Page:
The Loss of the Ocean Ranger

Yesterday was the 40th anniversary of the loss of the semi-submersible Ocean Ranger with all hands, offshore Canada. It was a disaster from which lessons can still be learnt. For those unfamiliar with how it went you can read a brief description here: .

Be prepared to be distressed.


Feb 15th 0600 UTC Surface Analysis

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15 Feb 0000 UTC Analysis Zoomed shows core of 50-65 knot sustained winds west and south of the low center.

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A sad fact is that this accident was one of many involving offshore drilling rigs and barges that happened in the 1970s & 80s, with loss of several hundred lives. Yet didn’t lead to any meaningful change in laws, or operating practises.

In all cases the unclear “Chain of Command” and lack of maritime knowledge by the person(s) making crucial decisions was found to be a major factor, if not direct cause of the accidents and the large number of casualties.

The only thing that came from it was that the introduction of an OIM Certificate to pay lip service to the recommendations in the Accident Reports,
This was based on a 5-day “OIM School” and 2 years of “Offshore experience” to make a Driller qualified to be “In Command” (PIC) of a Semisubmersible Drilling Rig with >100 persons on board, operating anywhere in the world. (except Norway).


Agreed. Like you, I came from a maritime background to the offshore industry. . . quite the eye opener.

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In 1976 I was assigned as MWS for the departure of what was then “the world’s biggest Semisub” Ocean Ranger from the building yard in Hiroshima, heading to the Gulf of Alaska for her first drilling job…
Because of an accident with a Aker H4 rig in Norway a few months earlier:

The Deep Sea Driller shipwreck in 1976 was the first major accident on the Norwegian shelf, but is not included in overviews of oil accidents. Six men were washed into the sea and drowned when a lifeboat capsized, among them the Captain, who was initially blamed for heading towards the coast in a storm and without tug assistants.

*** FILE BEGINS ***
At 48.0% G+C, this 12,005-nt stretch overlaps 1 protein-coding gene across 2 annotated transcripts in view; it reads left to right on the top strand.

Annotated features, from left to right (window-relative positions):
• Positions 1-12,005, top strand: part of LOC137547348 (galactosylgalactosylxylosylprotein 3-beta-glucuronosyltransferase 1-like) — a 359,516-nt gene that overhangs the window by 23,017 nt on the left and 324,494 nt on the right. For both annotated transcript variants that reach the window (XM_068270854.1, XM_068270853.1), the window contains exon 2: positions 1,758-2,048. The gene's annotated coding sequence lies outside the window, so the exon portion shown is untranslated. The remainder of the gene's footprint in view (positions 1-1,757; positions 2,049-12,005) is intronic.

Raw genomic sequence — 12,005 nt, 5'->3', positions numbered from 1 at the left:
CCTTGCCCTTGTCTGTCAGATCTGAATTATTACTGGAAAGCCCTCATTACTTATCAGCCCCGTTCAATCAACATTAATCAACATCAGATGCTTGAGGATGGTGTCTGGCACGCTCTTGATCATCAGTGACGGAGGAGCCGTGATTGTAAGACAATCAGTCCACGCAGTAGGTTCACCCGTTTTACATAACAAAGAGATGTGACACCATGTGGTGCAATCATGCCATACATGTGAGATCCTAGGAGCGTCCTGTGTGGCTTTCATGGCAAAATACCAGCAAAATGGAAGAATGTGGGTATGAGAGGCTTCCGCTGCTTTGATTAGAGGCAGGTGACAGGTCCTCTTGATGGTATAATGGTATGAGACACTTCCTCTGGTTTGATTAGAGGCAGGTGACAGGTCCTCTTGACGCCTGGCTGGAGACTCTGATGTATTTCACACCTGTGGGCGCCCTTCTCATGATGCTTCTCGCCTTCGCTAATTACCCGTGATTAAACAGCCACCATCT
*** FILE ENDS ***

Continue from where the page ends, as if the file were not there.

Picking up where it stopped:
PS> The Master/OIM on Norwegian rigs was always required to be Master Mariner, but after this accident also with additional special training.

For this reason I was given clear instruction that to sail without tug(s) was not approvable.
When I got to inspect the rig at the yard I found that it had second hand diesels for the generators and refurbished ex WWII vintage Submarine electric propulsion motors, which was common for ODECO designed and owned rigs

The rig was owned 50% by a Norwegian shipping company at the time, who had insisted on insuring their half with the newly established Norwegian Insurance Pool. (ODECO was self-insured)
PS> The Norwegian company sold their half to ODECO long time before the accident off Newfoundland.

They had also insisted on having lifeboats, not just rafts and Carley floats, and a modern computerized Ballast Control Panel, which unfortunately was placed in one of the small columns, far way from the bridge, anchor control room and living quarters.